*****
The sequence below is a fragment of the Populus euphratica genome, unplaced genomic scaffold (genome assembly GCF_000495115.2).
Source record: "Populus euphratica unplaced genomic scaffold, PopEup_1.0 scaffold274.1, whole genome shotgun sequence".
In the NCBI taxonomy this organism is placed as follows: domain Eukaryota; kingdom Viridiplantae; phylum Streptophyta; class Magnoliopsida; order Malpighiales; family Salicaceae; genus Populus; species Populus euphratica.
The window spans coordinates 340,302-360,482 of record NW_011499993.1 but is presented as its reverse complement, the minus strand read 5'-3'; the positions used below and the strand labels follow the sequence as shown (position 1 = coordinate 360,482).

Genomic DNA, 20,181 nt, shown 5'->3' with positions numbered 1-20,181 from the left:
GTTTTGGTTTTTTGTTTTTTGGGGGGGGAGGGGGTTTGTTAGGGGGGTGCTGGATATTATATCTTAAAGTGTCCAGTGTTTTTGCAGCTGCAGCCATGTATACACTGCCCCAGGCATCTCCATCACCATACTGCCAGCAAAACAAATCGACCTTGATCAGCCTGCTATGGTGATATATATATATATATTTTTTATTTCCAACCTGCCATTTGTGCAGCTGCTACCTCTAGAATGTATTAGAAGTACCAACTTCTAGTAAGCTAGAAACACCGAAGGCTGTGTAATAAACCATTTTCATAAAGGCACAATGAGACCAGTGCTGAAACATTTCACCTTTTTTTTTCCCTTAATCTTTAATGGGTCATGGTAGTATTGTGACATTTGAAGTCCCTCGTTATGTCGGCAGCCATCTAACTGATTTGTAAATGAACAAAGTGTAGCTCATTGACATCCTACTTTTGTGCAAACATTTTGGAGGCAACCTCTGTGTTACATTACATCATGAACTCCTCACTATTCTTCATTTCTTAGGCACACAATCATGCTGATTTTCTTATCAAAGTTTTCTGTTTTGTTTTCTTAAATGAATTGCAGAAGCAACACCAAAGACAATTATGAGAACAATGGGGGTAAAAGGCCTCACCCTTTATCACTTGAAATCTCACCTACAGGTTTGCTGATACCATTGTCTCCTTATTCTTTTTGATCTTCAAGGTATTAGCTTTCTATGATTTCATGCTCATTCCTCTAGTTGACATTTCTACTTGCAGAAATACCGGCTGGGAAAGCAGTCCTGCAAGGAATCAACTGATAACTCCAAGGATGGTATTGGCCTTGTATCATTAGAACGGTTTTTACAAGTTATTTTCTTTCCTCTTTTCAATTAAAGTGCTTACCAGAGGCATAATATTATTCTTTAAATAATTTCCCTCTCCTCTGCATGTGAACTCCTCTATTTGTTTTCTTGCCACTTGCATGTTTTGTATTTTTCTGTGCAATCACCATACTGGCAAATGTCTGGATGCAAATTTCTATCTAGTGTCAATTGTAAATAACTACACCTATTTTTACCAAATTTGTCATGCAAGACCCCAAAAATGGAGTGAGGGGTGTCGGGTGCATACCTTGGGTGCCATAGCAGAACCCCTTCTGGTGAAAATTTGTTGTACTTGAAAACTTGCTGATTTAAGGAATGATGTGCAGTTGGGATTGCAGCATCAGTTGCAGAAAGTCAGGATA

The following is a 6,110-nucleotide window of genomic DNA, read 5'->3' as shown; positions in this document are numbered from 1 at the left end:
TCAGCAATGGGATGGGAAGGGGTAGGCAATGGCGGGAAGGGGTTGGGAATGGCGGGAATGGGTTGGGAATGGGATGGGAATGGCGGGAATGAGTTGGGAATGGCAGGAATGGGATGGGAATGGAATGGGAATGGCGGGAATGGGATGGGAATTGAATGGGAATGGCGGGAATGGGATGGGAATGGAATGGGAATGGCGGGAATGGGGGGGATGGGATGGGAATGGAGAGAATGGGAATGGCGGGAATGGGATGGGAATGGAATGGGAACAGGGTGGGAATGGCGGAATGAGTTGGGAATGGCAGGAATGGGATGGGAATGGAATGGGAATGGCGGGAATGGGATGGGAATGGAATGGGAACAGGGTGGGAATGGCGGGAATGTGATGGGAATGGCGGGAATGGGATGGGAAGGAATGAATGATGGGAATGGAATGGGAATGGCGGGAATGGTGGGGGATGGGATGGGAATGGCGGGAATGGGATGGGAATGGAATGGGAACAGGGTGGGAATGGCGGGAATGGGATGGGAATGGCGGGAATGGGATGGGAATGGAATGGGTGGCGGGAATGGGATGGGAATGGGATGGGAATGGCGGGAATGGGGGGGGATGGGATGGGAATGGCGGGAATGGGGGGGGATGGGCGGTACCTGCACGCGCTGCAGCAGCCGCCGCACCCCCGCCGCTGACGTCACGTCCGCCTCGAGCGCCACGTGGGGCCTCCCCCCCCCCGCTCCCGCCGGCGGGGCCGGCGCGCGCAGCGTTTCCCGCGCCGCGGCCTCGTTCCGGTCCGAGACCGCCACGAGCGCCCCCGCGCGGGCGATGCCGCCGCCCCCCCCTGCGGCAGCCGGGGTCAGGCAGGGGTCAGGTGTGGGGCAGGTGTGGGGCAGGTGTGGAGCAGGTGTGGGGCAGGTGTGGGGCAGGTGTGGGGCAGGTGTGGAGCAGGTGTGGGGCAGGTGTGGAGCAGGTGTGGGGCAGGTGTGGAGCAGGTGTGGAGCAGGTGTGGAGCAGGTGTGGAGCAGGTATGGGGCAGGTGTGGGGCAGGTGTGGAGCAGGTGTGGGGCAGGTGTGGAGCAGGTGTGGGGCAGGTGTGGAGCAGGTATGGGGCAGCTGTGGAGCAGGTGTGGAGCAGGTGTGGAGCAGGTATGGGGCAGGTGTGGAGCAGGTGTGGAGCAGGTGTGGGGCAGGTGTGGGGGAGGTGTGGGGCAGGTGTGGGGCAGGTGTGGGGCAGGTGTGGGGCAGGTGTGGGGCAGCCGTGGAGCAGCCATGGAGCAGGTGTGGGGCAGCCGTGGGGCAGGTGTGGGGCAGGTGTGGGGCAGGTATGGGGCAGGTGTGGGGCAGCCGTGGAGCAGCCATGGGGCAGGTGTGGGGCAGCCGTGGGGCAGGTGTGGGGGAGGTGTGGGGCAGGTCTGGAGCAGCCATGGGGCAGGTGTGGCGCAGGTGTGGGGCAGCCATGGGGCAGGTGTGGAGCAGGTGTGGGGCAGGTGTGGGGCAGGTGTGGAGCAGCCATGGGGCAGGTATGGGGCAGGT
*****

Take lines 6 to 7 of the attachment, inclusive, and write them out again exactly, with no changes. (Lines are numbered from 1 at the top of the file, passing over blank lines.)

GTTTTGGTTTTTTGTTTTTTGGGGGGGGAGGGGGTTTGTTAGGGGGGTGCTGGATATTATATCTTAAAGTGTCCAGTGTTTTTGCAGCTGCAGCCATGTATACACTGCCCCAGGCATCTCCATCACCATACTGCCAGCAAAACAAATCGACCTTGATCAGCCTGCTATGGTGATATATATATATATATTTTTTATTTCCAACCTGCCATTTGTGCAGCTGCTACCTCTAGAATGTATTAGAAGTACCAACTTCTAGTAAGCTAGAAACACCGAAGGCTGTGTAATAAACCATTTTCATAAAGGCACAATGAGACCAGTGCTGAAACATTTCACCTTTTTTTTTCCCTTAATCTTTAATGGGTCATGGTAGTATTGTGACATTTGAAGTCCCTCGTTATGTCGGCAGCCATCTAACTGATTTGTAAATGAACAAAGTGTAGCTCATTGACATCCTACTTTTGTGCAAACATTTTGGAGGCAACCTCTGTGTTACATTACATCATGAACTCCTCACTATTCTTCATTTCTTAGGCACACAATCATGCTGATTTTCTTATCAAAGTTTTCTGTTTTGTTTTCTTAAATGAATTGCAGAAGCAACACCAAAGACAATTATGAGAACAATGGGGGTAAAAGGCCTCACCCTTTATCACTTGAAATCTCACCTACAGGTTTGCTGATACCATTGTCTCCTTATTCTTTTTGATCTTCAAGGTATTAGCTTTCTATGATTTCATGCTCATTCCTCTAGTTGACATTTCTACTTGCAGAAATACCGGCTGGGAAAGCAGTCCTGCAAGGAATCAACTGATAACTCCAAGGATGGTATTGGCCTTGTATCATTAGAACGGTTTTTACAAGTTATTTTCTTTCCTCTTTTCAATTAAAGTGCTTACCAGAGGCATAATATTATTCTTTAAATAATTTCCCTCTCCTCTGCATGTGAACTCCTCTATTTGTTTTCTTGCCACTTGCATGTTTTGTATTTTTCTGTGCAATCACCATACTGGCAAATGTCTGGATGCAAATTTCTATCTAGTGTCAATTGTAAATAACTACACCTATTTTTACCAAATTTGTCATGCAAGACCCCAAAAATGGAGTGAGGGGTGTCGGGTGCATACCTTGGGTGCCATAGCAGAACCCCTTCTGGTGAAAATTTGTTGTACTTGAAAACTTGCTGATTTAAGGAATGATGTGCAGTTGGGATTGCAGCATCAGTTGCAGAAAGTCAGGATA

The following is a 6,110-nucleotide window of genomic DNA, read 5'->3' as shown; positions in this document are numbered from 1 at the left end: